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Papua New Guinea

A Conservationist Grows in Kimbe


Learning the Ropes in Kimbe Bay

What's it like to get your start as a conservationist in Papua New Guinea's Kimbe Bay? Find out from the Conservancy's Annisah Sapul.

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When Annisah Sapul took an internship with the Conservancy’s Kimbe Bay program seven years ago, she couldn’t know that the temporary position would lead to a permanent role as the program’s community conservation specialist. Find out from Annisah what she learned through the internship, how spirits guide traditional conservation in Papua New Guinea and just what environmental protection is really about.  

Nature.org: How did you originally get involved with the Conservancy?

Annisah Sapul: I started with the Kimbe Bay program as an intern. The internship was new and it was challenging. I started with a male-dominated team and I wanted to take up the challenge, try a new experience.

Nature.org: How much did you know about conservation before you started?

Annisah Sapul: Conservation was part of growing up in our society. It was already a concept that we understood traditionally. After a clan leader died, we would close off fisheries for a time. Our people had beliefs that reefs and certain forests were where the spirits of the dead went, so we never caught or ate anything in those areas because we were afraid the spirits would eventually come back to make us sick. So, we were already practicing conservation in our minds. However, I didn't know much about capacity building, for instance, which was a big part of the internship.

Nature.org: What was your day-to-day routine like?

Annisah Sapul: My day-to-day routine as an intern was mostly training. I had just come out of university, but I was tasked with a lot of things that were new. I was also very involved with a survey that took stock of the local seabeds and the resources they contained. I was also really exposed to working with partners and to attending meetings and trainings.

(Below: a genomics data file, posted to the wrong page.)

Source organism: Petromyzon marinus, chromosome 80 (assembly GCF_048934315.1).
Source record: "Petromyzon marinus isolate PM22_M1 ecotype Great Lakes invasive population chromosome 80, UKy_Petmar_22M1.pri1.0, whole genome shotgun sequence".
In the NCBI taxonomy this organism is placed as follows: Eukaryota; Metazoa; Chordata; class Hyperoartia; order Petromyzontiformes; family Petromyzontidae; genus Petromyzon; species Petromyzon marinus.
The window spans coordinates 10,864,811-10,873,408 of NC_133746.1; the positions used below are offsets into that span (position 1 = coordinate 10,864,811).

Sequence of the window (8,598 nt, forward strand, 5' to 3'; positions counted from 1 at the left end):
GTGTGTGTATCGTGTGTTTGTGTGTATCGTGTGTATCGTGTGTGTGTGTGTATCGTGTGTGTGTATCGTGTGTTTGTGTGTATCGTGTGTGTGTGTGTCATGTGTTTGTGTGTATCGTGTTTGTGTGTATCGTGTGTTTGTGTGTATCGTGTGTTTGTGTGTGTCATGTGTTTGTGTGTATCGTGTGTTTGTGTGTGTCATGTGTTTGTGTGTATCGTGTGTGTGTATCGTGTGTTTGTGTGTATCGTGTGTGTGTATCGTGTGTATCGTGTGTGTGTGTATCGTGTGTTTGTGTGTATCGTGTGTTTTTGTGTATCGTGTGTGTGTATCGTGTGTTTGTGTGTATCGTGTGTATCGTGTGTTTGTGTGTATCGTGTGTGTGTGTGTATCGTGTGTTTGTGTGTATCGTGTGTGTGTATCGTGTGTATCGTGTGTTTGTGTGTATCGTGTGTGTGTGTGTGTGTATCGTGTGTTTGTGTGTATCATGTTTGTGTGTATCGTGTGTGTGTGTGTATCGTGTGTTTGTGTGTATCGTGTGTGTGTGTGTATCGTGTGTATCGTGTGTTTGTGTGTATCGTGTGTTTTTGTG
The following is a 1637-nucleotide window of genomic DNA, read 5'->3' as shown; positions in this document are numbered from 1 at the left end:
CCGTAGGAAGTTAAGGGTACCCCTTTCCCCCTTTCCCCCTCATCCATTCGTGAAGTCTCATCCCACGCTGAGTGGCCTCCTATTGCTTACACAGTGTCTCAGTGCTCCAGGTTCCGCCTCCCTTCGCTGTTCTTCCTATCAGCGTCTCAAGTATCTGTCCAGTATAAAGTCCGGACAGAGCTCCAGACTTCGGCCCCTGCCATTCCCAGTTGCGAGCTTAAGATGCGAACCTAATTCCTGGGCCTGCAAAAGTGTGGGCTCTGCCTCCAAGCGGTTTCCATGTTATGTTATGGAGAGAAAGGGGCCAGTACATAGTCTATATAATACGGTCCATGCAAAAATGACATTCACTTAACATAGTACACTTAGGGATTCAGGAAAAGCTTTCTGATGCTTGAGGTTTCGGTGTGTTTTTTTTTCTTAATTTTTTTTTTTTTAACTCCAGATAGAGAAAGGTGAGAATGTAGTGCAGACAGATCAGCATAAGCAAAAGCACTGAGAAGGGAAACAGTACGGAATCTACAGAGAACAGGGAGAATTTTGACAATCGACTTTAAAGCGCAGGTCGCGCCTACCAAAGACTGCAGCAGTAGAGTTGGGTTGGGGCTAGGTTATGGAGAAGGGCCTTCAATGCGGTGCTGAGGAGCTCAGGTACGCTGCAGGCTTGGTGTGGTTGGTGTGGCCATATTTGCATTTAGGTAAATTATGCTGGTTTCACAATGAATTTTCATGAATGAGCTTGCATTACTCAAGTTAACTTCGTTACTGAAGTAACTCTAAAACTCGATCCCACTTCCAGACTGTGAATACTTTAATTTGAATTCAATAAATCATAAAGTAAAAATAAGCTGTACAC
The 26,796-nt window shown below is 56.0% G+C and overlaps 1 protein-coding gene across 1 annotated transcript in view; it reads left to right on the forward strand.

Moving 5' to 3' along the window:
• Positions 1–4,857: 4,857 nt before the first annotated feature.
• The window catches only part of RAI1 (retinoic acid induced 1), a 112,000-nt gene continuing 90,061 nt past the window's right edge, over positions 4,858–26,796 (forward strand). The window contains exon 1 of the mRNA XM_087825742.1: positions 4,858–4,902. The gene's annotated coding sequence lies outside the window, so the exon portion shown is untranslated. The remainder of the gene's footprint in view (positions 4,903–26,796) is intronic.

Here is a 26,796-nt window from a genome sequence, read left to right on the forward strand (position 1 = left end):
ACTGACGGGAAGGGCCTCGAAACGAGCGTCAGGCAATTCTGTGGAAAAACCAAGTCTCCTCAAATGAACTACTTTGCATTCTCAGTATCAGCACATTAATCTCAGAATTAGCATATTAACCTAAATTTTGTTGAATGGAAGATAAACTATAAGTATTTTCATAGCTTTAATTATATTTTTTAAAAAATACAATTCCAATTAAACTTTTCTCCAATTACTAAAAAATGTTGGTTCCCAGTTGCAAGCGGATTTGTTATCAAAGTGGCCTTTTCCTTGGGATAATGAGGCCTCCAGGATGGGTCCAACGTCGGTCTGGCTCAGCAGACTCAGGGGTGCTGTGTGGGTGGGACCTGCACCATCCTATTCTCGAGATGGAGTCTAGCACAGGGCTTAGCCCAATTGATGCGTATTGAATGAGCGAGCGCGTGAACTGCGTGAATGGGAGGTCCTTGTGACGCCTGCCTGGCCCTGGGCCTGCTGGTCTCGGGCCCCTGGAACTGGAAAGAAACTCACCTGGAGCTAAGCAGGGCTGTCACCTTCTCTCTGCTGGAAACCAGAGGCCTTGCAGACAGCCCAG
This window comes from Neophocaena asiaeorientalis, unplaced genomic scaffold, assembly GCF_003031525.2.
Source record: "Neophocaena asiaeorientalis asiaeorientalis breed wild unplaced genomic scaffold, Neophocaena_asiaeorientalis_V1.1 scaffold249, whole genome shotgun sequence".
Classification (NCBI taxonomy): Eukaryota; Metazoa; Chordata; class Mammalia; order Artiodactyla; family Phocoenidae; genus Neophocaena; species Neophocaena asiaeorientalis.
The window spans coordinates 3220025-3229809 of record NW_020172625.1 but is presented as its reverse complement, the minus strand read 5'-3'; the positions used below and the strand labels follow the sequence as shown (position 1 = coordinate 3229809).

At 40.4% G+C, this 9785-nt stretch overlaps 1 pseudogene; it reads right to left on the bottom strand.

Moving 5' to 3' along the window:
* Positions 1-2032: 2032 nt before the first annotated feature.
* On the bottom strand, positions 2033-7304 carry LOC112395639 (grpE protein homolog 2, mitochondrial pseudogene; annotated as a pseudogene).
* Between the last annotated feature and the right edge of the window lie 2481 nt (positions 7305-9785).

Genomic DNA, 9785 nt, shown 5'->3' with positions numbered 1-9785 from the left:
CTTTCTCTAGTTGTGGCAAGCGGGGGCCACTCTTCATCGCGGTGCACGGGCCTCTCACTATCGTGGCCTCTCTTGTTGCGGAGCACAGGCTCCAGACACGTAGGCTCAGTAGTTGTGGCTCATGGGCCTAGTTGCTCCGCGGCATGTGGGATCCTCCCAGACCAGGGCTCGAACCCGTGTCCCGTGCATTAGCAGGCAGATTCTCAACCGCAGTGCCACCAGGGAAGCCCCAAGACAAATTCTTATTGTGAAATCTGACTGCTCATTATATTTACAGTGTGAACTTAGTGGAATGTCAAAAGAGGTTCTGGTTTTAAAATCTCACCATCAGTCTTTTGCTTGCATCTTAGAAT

Nature.org: How did the internship shape your views on conservation?

Annisah Sapul: The program helped me to see different angles for conservation and the environment. It helped me to see that conservation is not only about science but also a connection between people and the environment. So it was about the fish, it was about people, but it was also about putting these things together and finding a balance.

Nature.org: Did that new knowledge change your career?

Annisah Sapul: I think it helped me to see that I had other skills. I graduated from university with a degree in science but the program exposed me to other fields. If I hadn’t taken that internship, I’d probably be working with the department of fisheries. I had an opportunity to work with them, but then I wouldn't have been exposed to the other skillets I have. I'd probably be in an office and doing most of the paperwork.

Nature.org: So it sounds like the internship really helped mold you?

Annisah Sapul: It gave me a new perspective that conservation isn't just about science — it's about people also. It's about trying to manage people's behavior and attitudes, about having an impact on people's lives.

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